The best analogy of how Nestorius viewed Christ was as a Siamese twin. Because the patriarch could not imagine deity being involved in human suffering or change, he insisted that the two natures were artificially joined. Even though some modern scholarship doubts whether Nestorius actually taught this, this teaching was condemned as heresy at the Council of Ephesus in 431.

It was clear that neither the rigid two-nature model of Nestorius nor the careless one-nature theory of Apollinarius corresponded with the biblical data. In Jesus’ confrontation with the Samaritan woman at the well in John 4, His two natures seemed to be in perfect communion. At any given moment in time, He was both God and man. Thus a position was needed that would combine the strength of both proposals.

A monk from Constantinople named Eutyches proposed a model for understanding Christ that attempted to reconcile Apollinarius and Nestorius. He refused to maintain a clear distinction between the two natures of Jesus; instead, he argued for a mixture of the natures such that a third confused mingling was the result. The analogy of dropping a few drops of oil into a pail of water illustrates the point—both the oil and the water are present, but the distinction between the two is not clear. The result of Eutyches’ teaching was a confused mixture, not fully God or man.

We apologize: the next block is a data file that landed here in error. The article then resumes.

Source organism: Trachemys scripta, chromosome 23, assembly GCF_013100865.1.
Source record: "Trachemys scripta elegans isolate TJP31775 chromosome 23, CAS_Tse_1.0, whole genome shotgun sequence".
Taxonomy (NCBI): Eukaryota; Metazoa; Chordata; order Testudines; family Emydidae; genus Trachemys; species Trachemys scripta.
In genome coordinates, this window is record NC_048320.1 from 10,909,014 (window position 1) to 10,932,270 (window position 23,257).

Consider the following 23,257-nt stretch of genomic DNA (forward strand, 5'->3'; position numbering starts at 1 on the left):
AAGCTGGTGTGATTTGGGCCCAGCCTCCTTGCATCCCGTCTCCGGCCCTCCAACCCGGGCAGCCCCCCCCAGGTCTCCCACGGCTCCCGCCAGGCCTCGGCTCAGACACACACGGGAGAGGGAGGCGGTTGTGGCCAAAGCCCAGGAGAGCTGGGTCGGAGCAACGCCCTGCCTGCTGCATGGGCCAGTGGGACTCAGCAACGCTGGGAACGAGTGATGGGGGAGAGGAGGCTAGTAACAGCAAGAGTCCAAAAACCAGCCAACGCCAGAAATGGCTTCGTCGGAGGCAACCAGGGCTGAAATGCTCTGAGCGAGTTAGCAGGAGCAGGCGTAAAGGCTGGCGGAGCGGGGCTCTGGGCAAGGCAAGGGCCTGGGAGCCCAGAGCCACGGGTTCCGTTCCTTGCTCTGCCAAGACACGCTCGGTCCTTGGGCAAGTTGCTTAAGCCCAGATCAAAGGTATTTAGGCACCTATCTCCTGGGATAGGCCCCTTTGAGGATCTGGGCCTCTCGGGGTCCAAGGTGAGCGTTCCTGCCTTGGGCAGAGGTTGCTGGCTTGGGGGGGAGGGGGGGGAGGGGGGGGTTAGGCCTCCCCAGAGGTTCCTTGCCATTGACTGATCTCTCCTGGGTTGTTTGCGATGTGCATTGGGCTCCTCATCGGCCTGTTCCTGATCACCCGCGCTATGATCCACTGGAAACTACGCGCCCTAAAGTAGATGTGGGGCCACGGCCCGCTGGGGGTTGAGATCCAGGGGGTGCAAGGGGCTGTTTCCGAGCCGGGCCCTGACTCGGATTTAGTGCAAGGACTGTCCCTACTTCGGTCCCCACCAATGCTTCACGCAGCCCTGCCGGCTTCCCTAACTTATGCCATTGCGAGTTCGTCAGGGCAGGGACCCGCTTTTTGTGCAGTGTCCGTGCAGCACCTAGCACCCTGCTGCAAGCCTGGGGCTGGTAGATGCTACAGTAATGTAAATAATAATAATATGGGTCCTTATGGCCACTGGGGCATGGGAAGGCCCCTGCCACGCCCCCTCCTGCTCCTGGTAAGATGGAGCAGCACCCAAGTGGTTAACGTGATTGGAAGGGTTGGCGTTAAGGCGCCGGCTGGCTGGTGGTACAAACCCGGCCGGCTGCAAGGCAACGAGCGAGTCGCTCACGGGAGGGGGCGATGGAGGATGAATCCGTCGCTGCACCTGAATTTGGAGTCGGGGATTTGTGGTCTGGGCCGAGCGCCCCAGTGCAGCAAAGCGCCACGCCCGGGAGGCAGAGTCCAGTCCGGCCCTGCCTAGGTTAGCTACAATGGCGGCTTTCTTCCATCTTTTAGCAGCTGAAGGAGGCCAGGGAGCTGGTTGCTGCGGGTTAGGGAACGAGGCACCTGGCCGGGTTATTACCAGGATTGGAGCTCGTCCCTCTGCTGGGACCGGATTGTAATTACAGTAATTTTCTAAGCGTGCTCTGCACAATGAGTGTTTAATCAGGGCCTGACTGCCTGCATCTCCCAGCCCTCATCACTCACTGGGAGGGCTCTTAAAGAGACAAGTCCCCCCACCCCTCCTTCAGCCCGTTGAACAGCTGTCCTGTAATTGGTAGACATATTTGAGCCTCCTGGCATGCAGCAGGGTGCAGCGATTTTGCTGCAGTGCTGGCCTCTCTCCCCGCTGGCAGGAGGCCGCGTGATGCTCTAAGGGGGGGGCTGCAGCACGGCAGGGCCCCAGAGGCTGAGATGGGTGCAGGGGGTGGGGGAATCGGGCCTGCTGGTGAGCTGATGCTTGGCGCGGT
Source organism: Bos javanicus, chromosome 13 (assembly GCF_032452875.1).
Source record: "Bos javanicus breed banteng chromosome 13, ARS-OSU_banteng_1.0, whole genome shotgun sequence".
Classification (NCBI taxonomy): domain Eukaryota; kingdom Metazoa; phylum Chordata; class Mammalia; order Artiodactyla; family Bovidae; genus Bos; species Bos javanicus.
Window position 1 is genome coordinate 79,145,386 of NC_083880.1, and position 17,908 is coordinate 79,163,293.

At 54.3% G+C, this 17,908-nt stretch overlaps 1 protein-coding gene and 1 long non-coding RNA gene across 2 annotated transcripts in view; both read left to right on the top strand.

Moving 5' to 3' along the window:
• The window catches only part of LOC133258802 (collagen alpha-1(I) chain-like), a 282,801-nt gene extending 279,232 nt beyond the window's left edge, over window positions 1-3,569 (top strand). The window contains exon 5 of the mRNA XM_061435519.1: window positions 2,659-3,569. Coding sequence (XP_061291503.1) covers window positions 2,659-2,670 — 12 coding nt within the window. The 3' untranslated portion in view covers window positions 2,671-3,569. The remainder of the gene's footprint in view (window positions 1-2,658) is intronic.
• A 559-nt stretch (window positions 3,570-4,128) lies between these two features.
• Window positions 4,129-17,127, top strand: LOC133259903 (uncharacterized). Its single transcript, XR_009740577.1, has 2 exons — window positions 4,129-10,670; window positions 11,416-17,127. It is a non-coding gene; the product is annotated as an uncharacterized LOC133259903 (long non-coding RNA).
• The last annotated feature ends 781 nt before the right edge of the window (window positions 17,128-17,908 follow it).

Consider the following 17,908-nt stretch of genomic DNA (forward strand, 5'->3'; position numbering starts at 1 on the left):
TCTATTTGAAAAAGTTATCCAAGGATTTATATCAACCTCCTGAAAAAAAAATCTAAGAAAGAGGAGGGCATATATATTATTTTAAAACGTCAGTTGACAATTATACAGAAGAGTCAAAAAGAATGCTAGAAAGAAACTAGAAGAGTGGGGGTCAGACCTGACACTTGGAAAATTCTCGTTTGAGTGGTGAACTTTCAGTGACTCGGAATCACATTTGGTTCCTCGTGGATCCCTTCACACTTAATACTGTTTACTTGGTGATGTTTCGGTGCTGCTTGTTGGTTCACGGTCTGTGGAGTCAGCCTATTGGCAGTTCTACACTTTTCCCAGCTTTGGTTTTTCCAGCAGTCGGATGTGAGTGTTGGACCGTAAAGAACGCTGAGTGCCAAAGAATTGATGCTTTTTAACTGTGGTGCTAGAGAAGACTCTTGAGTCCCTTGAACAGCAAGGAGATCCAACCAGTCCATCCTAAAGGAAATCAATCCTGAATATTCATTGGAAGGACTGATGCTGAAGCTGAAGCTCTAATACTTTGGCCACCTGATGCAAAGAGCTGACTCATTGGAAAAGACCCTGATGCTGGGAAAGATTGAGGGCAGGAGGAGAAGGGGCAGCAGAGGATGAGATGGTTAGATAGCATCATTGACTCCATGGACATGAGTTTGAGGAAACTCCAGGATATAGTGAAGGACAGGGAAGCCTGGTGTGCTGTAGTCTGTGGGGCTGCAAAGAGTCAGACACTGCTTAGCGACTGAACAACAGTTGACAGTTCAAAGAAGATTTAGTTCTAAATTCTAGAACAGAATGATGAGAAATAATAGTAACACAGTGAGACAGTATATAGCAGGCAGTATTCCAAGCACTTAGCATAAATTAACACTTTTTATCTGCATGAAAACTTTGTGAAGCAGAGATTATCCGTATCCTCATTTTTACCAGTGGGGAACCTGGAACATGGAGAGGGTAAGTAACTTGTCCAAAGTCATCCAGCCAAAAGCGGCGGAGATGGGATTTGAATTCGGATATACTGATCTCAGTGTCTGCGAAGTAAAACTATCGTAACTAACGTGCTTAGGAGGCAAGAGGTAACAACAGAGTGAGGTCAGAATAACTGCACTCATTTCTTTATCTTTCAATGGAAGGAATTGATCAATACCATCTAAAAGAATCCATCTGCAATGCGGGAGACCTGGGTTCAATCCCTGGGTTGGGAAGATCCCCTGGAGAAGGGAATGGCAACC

The Council of Chalcedon

To settle this critical matter of how to view the two natures of Jesus, a major council of more than 400 church leaders was called at Chalcedon in 451. After much debate, these leaders affirmed a statement rooted in Scripture that has singularly remained the most important declaration about Jesus Christ in the history of the church.

The statement proclaimed Jesus to be both God and man in one person. It declared that both natures are joined in a miraculous way so neither nature is damaged, diminished, or impaired. His two natures are joined “unconfusedly, unchangeably, indivisibly, and inseparably” (Leith, 36). Salvation is thus secured for those who profess faith in Jesus because His sacrifice was as both saving God and identifying man.

From Chalcedon, then, the church taught that Jesus is undiminished deity plus perfect humanity united in one person, without any confusion of the two natures. In the absolute sense of the term, He is the God-man!

We live in a world where religious cults are threatening orthodox truth at every turn. If church history teaches us anything, it is this—precision of language in doctrinal matters is imperative. Any choice of words when describing Jesus that diminishes His deity or His humanity is incorrect and heretical.

The miracle of the Incarnation stretches our finite minds to the limit. The great legacy of the Council of Chalcedon reflects a consensus on the language that preserves both the complete deity and humanity of Jesus in His person. A complete salvation demands it; faith in the God-man, Jesus Christ, procures it.

Eckman, J. P. (2002). Exploring church history (32–35). Wheaton, Ill.: Crossway.